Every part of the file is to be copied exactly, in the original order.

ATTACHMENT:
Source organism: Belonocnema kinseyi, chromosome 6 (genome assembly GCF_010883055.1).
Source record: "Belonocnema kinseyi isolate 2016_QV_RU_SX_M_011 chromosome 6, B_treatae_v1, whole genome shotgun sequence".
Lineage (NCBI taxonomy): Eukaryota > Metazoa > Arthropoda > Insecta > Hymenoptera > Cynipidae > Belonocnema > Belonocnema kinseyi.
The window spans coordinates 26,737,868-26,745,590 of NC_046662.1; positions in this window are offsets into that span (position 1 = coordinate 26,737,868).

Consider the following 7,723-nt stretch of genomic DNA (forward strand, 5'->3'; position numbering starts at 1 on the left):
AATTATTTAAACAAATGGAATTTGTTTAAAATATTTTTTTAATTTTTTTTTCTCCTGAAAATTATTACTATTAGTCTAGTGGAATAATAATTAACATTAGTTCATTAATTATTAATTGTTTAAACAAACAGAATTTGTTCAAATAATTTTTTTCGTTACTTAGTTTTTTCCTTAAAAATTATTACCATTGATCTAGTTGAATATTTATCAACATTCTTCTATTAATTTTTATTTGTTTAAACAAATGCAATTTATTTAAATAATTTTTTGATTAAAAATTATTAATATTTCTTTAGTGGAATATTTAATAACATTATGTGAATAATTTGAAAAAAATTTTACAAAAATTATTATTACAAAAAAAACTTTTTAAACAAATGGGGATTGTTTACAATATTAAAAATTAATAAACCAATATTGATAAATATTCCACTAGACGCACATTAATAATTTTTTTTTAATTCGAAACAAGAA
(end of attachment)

Source organism: Belonocnema kinseyi, chromosome 6 (genome assembly GCF_010883055.1).
Source record: "Belonocnema kinseyi isolate 2016_QV_RU_SX_M_011 chromosome 6, B_treatae_v1, whole genome shotgun sequence".
Lineage (NCBI taxonomy): Eukaryota > Metazoa > Arthropoda > Insecta > Hymenoptera > Cynipidae > Belonocnema > Belonocnema kinseyi.
The window spans coordinates 26,737,868-26,745,590 of NC_046662.1; positions in this window are offsets into that span (position 1 = coordinate 26,737,868).

Consider the following 7,723-nt stretch of genomic DNA (forward strand, 5'->3'; position numbering starts at 1 on the left):
AATTATTTAAACAAATGGAATTTGTTTAAAATATTTTTTTAATTTTTTTTTCTCCTGAAAATTATTACTATTAGTCTAGTGGAATAATAATTAACATTAGTTCATTAATTATTAATTGTTTAAACAAACAGAATTTGTTCAAATAATTTTTTTCGTTACTTAGTTTTTTCCTTAAAAATTATTACCATTGATCTAGTTGAATATTTATCAACATTCTTCTATTAATTTTTATTTGTTTAAACAAATGCAATTTATTTAAATAATTTTTTGATTAAAAATTATTAATATTTCTTTAGTGGAATATTTAATAACATTATGTGAATAATTTGAAAAAAATTTTACAAAAATTATTATTACAAAAAAAACTTTTTAAACAAATGGGGATTGTTTACAATATTAAAAATTAATAAACCAATATTGATAAATATTCCACTAGACGCACATTAATAATTTTTTTTTAATTCGAAACAAGAA